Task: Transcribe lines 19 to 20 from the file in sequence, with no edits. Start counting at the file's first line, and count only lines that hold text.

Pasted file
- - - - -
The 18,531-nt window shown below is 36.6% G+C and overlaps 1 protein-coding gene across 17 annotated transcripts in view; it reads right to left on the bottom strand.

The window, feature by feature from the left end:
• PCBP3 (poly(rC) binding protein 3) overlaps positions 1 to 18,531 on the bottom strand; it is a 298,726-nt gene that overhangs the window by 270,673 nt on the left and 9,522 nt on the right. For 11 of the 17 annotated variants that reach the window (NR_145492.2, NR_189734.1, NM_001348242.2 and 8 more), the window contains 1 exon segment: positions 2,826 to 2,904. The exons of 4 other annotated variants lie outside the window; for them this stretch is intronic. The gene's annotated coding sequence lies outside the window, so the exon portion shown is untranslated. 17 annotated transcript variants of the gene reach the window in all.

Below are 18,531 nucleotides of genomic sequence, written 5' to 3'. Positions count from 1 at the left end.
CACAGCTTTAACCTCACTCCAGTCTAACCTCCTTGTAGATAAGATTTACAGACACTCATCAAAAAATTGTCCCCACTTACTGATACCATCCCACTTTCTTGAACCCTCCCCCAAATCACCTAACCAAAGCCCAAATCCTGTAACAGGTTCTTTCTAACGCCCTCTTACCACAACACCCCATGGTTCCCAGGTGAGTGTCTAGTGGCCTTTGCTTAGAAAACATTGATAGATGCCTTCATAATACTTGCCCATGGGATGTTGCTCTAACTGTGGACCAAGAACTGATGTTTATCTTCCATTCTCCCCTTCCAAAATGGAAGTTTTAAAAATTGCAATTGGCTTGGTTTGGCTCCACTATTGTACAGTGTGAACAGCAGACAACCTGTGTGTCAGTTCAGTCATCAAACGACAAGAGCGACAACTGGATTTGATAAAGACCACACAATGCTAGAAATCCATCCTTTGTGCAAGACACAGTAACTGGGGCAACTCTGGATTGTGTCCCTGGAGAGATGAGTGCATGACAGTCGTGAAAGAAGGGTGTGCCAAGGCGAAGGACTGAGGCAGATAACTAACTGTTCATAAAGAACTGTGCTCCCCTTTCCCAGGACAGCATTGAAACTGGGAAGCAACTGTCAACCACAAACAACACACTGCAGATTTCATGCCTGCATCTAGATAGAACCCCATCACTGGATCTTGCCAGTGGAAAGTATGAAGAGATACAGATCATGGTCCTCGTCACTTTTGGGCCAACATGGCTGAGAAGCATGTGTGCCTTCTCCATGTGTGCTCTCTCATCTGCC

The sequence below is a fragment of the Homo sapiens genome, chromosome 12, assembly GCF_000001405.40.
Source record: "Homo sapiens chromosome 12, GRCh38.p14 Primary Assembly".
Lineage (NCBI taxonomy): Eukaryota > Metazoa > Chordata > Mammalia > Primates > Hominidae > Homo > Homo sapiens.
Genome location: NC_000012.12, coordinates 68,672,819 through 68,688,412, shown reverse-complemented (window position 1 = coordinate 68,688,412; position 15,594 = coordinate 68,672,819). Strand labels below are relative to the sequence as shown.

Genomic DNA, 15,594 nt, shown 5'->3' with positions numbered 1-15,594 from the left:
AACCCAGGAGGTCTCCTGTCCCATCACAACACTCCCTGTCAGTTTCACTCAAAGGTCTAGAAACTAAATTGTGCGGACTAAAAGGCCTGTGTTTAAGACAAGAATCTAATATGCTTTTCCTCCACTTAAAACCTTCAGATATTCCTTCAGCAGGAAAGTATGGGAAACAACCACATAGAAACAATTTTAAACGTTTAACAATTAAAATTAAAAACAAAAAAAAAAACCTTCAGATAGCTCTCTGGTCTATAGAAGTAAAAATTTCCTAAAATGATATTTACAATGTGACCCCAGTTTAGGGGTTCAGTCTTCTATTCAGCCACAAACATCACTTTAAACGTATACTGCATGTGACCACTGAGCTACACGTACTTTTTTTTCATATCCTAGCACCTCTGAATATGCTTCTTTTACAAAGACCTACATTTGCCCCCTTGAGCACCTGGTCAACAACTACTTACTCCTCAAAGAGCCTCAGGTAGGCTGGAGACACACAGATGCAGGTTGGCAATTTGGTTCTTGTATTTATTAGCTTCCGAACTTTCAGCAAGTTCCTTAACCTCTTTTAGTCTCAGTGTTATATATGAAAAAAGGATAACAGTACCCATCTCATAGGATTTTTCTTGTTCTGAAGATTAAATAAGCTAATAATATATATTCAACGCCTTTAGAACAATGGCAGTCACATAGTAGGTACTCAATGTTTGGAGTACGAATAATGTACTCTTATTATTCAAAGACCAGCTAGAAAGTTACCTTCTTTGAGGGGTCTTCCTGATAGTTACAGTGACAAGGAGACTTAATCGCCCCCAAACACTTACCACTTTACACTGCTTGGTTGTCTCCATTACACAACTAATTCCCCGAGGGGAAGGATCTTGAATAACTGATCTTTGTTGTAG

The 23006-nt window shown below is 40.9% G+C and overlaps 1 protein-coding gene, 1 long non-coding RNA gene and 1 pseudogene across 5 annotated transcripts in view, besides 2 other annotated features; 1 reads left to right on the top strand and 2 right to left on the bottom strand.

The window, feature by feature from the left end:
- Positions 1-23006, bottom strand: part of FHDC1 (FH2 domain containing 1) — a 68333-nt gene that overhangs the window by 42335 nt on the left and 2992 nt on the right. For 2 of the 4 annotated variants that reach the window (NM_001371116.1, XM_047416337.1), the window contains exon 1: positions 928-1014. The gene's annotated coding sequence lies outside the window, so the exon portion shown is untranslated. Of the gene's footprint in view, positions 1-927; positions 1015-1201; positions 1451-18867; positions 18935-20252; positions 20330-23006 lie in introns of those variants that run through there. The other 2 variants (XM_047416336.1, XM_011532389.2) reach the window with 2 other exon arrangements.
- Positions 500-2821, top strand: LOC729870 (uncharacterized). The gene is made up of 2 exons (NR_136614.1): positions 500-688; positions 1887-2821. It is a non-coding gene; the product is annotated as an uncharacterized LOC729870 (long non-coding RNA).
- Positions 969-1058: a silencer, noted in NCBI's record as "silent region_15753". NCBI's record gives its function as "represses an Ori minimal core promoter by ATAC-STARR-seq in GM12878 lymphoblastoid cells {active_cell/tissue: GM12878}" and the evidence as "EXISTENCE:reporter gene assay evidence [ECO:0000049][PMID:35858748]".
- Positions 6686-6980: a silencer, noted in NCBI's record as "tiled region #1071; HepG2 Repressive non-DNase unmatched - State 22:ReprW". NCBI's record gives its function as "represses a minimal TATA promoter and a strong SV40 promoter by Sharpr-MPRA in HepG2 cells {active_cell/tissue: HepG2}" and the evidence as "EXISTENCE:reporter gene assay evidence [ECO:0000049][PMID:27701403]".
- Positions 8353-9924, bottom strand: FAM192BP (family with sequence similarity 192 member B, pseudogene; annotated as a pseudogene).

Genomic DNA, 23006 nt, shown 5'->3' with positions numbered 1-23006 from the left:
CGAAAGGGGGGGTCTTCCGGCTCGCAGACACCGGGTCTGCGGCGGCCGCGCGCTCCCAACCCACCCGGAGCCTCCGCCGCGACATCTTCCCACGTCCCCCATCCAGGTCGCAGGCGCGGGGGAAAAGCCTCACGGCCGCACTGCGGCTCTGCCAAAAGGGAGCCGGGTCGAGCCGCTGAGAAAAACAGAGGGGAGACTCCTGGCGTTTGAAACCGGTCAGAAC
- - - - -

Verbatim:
Genomic DNA, 23006 nt, shown 5'->3' with positions numbered 1-23006 from the left:
CGAAAGGGGGGGTCTTCCGGCTCGCAGACACCGGGTCTGCGGCGGCCGCGCGCTCCCAACCCACCCGGAGCCTCCGCCGCGACATCTTCCCACGTCCCCCATCCAGGTCGCAGGCGCGGGGGAAAAGCCTCACGGCCGCACTGCGGCTCTGCCAAAAGGGAGCCGGGTCGAGCCGCTGAGAAAAACAGAGGGGAGACTCCTGGCGTTTGAAACCGGTCAGAAC